On Sunday, July 2, ten participants from around the world arrived in Wittenberg for this year’s Summer Special Course of the Wittenberg Center for Reformation Studies. For two weeks, they receive an introduction to source studies and palaeography, with special emphasis on the 16th century. German, Latin, and English sources are covered in equal measure.
The first day included an introduction to the history of Latin writing. A handwritten manual for learning to write from Germany demonstrated the different forms of this Latin script. Of particular interest was the cursive handwriting found in most sources of the Reformation century. Excerpts from letters by Martin Luther and Philip Melanchthon were practiced. An overview of Wittenberg’s history from the Middle Ages to the present and a walking tour of the city concluded the day. In the following days, guided tours of the Luther and Melanchthon Houses were offered before the course work began.
On the second day, WCRS Director Dr. Ashley Null used an English-language autograph by Thomas Cranmer to demonstrate how manuscripts looked in 16th-century England.
The third day was a study day, during which the participants worked in the Reformation History Research Library.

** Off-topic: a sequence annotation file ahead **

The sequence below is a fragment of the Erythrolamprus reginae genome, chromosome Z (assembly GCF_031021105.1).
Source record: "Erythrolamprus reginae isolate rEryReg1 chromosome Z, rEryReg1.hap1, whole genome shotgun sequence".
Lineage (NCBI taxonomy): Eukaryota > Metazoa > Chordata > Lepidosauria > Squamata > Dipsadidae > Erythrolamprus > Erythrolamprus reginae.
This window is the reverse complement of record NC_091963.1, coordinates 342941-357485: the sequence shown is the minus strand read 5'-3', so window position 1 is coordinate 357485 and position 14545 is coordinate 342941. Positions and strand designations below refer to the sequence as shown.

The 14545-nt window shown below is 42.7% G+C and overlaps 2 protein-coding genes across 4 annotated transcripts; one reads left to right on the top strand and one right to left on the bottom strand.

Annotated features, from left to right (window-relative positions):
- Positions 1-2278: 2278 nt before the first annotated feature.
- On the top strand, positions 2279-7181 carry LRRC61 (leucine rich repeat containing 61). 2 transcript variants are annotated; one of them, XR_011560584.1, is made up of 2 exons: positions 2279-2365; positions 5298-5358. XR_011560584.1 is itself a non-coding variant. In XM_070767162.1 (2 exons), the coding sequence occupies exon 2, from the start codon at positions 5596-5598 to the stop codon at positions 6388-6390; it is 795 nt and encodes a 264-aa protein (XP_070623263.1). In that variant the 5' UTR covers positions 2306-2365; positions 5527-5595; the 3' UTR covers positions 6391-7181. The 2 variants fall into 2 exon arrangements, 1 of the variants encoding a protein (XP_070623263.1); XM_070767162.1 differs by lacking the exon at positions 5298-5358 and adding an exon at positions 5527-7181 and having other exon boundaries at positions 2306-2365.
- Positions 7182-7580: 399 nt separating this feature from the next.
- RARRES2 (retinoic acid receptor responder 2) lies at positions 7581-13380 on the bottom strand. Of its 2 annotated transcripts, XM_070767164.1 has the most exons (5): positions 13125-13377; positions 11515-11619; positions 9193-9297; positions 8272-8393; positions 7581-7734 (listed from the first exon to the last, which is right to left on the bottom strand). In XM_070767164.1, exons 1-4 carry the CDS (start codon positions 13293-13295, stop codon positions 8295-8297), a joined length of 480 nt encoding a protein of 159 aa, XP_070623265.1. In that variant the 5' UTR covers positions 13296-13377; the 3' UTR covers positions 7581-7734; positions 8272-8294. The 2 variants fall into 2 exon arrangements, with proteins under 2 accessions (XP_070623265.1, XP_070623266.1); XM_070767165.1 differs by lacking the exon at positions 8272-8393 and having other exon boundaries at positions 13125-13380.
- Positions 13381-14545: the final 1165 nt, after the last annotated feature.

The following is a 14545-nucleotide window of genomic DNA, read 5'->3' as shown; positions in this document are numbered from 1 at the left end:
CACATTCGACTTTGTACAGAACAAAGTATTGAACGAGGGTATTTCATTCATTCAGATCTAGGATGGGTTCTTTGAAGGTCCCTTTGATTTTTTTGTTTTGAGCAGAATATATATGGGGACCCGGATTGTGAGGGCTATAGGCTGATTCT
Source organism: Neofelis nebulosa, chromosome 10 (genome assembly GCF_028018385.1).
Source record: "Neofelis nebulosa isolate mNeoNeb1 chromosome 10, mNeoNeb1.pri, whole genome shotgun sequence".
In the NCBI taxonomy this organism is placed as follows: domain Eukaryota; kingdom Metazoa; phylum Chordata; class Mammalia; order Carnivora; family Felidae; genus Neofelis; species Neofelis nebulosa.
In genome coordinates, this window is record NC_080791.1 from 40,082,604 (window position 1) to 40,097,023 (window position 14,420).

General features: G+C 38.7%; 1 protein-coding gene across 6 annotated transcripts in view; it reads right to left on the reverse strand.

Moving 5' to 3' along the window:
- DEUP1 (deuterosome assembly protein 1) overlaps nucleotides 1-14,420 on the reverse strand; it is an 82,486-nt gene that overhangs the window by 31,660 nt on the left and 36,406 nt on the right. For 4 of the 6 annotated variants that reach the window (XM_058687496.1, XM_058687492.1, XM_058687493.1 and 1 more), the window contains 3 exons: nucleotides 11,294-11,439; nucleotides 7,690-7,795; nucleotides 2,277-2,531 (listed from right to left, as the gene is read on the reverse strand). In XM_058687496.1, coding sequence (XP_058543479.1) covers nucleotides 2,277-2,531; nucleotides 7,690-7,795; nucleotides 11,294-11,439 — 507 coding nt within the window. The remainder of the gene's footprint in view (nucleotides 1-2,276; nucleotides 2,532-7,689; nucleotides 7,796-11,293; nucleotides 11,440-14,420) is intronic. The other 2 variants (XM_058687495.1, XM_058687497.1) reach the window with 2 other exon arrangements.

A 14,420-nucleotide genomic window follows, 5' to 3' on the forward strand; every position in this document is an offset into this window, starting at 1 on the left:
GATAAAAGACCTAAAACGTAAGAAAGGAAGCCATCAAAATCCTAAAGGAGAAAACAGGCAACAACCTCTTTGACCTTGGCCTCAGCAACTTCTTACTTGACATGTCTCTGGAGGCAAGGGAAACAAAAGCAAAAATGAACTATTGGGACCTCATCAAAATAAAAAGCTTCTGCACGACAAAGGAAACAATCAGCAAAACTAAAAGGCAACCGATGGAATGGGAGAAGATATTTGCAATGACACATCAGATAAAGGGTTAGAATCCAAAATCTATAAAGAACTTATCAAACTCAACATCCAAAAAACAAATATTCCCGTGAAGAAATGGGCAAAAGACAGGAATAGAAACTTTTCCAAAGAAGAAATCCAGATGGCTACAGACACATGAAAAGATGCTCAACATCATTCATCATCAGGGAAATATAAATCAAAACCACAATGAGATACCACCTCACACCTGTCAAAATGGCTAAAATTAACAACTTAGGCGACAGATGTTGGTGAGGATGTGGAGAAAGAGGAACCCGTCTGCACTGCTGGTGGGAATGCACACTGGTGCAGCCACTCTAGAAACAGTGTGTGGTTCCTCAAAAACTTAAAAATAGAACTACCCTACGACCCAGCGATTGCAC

On the fourth day, the group studied Articles 4 and 10 of the Augsburg Confession in a variety of sixteenth-century German and Latin manuscripts, which gave them insight into the diversity of Latin script styles between Gothic cursive, German Kurrentschrift, and humanist Antiqua. One student introduced the group to the manuscript sources he is working on for his doctoral dissertation, and together they transcribed part of a document on a Swiss witch trial.
On the fifth day, the group visited the Saxony-Anhalt State Archives in Dessau (Landesarchiv Sachsen-Anhalt). This state archive holds one of the largest collections of Luther’s autographs, assembled in the 16th century by Prince George III of Anhalt. The director of the archive, Dr. Hermann Kinne, presented the archive and gave an introduction to working in an archive. The participants learned how to research holdings in an archive, how to obtain further information, how to place orders, and how to work on site. The group then visited St. John’s Church, where three epitaphs by Lukas Cranach the Elder and the Younger for members of the Ascanian princely family can be seen, including the famous ‘Dessau Last Supper’. There was also a side trip to the Bauhaus.
The first week was rounded off with a free weekend.
Manuscript of the Augsburg Confession once owned by Petrus Canisius and now preserved in the Bonifatiuskloster Hünfeld
Guided tour through the State Archive of Dessau with Dr. Kinne
Dessau, St. John’s, Cranach epitaphs for the Ascanian family